As far as servicing goes, any of the mechanical Nikons and Nikkormats can still be independently serviced, which is good as Nikon has a policy of supporting products for ten years after production ends, which disqualifies any of the MF Nikon pieces of equipment (aside from the few AI-s lenses still in production). Electronic models are more of a crapshoot, as there are no new circuit boards available if yours fails, leaving cannibalization of another body as the only alternative for repair, with all of the risk that entails. This is obviously not endemic to Nikon, as all vintage electronic SLRs fall into this category. It just goes with the territory :-). Lenses are as easily serviced as any other brand of glass and Nikkors retain their value better than most other MF systems. If you need a pre-AI lens converted to AI, there are a variety of service providers (shameless advertising plug for our AI conversion service here ;-)) that offer it, and if you have some skill with tools you may attempt it yourself. Do not attempt it without thoroughly researching it first or if you have any doubts.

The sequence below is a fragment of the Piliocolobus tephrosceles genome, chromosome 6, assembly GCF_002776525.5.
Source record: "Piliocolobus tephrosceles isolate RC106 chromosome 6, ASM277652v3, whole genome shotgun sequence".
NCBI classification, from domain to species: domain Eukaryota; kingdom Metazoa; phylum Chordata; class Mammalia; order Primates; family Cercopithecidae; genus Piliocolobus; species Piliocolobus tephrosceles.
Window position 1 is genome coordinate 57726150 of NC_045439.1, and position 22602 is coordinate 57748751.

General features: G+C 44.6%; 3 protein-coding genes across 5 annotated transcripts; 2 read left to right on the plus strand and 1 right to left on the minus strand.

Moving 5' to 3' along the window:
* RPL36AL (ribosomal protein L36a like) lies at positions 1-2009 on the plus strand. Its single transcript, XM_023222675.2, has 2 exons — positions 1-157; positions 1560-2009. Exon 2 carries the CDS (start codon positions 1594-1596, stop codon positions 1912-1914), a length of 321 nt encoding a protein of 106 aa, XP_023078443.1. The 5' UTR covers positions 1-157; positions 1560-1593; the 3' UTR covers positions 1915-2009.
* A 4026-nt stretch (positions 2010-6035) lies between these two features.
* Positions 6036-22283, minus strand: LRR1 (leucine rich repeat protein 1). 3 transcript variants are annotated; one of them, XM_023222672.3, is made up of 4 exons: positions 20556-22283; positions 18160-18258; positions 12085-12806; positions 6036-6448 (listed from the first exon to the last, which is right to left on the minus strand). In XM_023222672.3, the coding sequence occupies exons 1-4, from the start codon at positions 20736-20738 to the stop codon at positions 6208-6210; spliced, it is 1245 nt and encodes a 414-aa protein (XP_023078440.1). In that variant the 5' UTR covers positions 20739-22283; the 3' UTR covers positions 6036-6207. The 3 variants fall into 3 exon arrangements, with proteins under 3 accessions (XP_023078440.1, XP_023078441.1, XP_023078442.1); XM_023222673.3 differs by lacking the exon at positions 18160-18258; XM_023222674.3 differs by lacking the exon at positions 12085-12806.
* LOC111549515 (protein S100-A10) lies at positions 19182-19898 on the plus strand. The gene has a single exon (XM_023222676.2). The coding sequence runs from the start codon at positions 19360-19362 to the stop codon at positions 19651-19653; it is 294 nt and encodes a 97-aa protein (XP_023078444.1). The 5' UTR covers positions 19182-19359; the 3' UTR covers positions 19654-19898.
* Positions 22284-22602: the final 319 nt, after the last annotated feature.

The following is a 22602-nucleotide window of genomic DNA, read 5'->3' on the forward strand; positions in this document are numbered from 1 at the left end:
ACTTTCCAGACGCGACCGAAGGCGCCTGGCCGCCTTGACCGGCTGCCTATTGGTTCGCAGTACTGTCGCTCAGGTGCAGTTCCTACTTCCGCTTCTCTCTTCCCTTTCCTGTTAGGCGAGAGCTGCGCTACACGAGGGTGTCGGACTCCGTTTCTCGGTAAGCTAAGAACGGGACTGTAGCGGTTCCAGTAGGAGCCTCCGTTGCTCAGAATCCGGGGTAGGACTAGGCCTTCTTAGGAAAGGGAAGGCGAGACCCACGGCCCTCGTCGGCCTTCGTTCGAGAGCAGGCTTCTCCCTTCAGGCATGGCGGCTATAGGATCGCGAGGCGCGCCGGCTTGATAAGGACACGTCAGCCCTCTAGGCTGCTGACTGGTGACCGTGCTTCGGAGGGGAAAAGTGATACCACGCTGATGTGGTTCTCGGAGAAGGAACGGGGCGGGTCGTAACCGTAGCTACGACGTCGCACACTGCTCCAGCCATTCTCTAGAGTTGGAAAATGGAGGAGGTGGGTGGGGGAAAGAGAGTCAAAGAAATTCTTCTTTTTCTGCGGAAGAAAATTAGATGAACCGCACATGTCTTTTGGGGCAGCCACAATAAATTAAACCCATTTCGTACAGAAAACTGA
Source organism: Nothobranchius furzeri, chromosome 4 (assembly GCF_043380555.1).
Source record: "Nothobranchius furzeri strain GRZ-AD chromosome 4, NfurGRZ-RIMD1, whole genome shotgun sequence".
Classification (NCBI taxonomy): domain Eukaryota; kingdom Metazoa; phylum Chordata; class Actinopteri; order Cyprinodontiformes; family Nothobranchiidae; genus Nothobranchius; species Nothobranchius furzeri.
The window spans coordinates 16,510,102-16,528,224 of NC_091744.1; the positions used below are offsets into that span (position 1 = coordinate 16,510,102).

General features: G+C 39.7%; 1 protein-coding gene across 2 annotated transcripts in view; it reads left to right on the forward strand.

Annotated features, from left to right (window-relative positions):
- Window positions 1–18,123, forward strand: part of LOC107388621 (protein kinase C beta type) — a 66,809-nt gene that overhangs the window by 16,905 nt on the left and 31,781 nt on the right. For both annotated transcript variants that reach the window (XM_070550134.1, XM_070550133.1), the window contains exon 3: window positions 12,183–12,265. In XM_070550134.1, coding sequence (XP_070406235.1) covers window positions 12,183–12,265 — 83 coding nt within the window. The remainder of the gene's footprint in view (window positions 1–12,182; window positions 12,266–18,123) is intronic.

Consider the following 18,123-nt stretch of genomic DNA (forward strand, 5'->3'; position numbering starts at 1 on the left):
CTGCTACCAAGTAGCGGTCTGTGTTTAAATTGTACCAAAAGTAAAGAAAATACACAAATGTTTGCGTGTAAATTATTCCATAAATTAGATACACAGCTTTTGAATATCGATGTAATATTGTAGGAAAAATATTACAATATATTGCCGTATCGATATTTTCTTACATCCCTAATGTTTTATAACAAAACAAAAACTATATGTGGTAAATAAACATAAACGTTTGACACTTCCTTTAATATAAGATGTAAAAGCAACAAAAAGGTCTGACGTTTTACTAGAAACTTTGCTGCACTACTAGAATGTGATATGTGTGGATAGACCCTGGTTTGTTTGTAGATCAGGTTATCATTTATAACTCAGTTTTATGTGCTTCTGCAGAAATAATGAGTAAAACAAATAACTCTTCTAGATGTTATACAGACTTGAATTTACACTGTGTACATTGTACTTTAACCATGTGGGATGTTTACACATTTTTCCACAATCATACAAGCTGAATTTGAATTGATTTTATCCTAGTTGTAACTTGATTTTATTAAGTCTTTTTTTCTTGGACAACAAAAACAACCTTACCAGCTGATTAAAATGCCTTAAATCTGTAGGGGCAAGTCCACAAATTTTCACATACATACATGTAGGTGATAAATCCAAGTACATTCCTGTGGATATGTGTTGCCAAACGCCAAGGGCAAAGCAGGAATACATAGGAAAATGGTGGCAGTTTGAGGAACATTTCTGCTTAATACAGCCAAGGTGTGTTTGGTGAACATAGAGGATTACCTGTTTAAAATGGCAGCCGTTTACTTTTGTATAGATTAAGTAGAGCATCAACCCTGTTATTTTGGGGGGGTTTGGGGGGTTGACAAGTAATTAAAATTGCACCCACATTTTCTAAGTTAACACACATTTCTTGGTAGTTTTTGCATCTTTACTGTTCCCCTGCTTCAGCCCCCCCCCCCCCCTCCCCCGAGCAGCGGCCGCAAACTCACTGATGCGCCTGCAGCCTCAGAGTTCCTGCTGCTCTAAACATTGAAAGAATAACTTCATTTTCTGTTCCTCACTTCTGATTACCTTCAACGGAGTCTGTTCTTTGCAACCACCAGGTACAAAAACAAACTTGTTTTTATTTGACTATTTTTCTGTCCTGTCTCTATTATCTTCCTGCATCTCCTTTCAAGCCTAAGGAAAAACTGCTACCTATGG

The Nikon MF SLR system was one of the most extensive, which makes it worthy of a good long look when it comes to selecting a vintage SLR system. Excellent reliability and glass, along with a plethora of accessories are all strong points. Although Nikon was not generally on the cutting edge of innovation ("generally" does not mean that they never were innovative ;-)) or ergonomics, they never fell too far behind (at least in the manual focus era). One benefit of their dedication to backwards compatibility is the fact that certain accessories that came along in the late '80s and 90's (e.g. AF flash units) with a lot more capability were able to be used on earlier bodies (even if those bodies could not always utilize the full range of features offered by the newer accessory).